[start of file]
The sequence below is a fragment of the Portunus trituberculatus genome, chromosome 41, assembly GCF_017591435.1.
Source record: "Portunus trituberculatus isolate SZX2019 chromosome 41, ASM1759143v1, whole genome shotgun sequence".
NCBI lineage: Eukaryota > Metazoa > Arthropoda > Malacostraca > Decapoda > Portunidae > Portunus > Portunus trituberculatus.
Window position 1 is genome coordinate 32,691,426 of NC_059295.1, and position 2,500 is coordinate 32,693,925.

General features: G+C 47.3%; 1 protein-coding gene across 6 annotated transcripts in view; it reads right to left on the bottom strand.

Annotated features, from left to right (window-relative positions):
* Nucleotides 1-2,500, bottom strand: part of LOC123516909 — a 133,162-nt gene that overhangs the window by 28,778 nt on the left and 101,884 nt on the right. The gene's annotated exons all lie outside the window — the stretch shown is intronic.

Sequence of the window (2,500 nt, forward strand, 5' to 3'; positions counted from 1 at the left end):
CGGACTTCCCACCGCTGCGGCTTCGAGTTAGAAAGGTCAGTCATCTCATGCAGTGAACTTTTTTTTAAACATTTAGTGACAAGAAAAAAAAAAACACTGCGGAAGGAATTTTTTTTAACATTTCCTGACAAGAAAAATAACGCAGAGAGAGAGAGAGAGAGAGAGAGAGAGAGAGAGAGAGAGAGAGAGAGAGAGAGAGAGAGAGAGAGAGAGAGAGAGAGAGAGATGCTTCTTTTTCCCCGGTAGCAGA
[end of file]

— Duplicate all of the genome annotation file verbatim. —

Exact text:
The sequence below is a fragment of the Portunus trituberculatus genome, chromosome 41, assembly GCF_017591435.1.
Source record: "Portunus trituberculatus isolate SZX2019 chromosome 41, ASM1759143v1, whole genome shotgun sequence".
NCBI lineage: Eukaryota > Metazoa > Arthropoda > Malacostraca > Decapoda > Portunidae > Portunus > Portunus trituberculatus.
Window position 1 is genome coordinate 32,691,426 of NC_059295.1, and position 2,500 is coordinate 32,693,925.

General features: G+C 47.3%; 1 protein-coding gene across 6 annotated transcripts in view; it reads right to left on the bottom strand.

Annotated features, from left to right (window-relative positions):
* Nucleotides 1-2,500, bottom strand: part of LOC123516909 — a 133,162-nt gene that overhangs the window by 28,778 nt on the left and 101,884 nt on the right. The gene's annotated exons all lie outside the window — the stretch shown is intronic.

Sequence of the window (2,500 nt, forward strand, 5' to 3'; positions counted from 1 at the left end):
CGGACTTCCCACCGCTGCGGCTTCGAGTTAGAAAGGTCAGTCATCTCATGCAGTGAACTTTTTTTTAAACATTTAGTGACAAGAAAAAAAAAAACACTGCGGAAGGAATTTTTTTTAACATTTCCTGACAAGAAAAATAACGCAGAGAGAGAGAGAGAGAGAGAGAGAGAGAGAGAGAGAGAGAGAGAGAGAGAGAGAGAGAGAGAGAGAGAGAGAGAGAGAGAGATGCTTCTTTTTCCCCGGTAGCAGA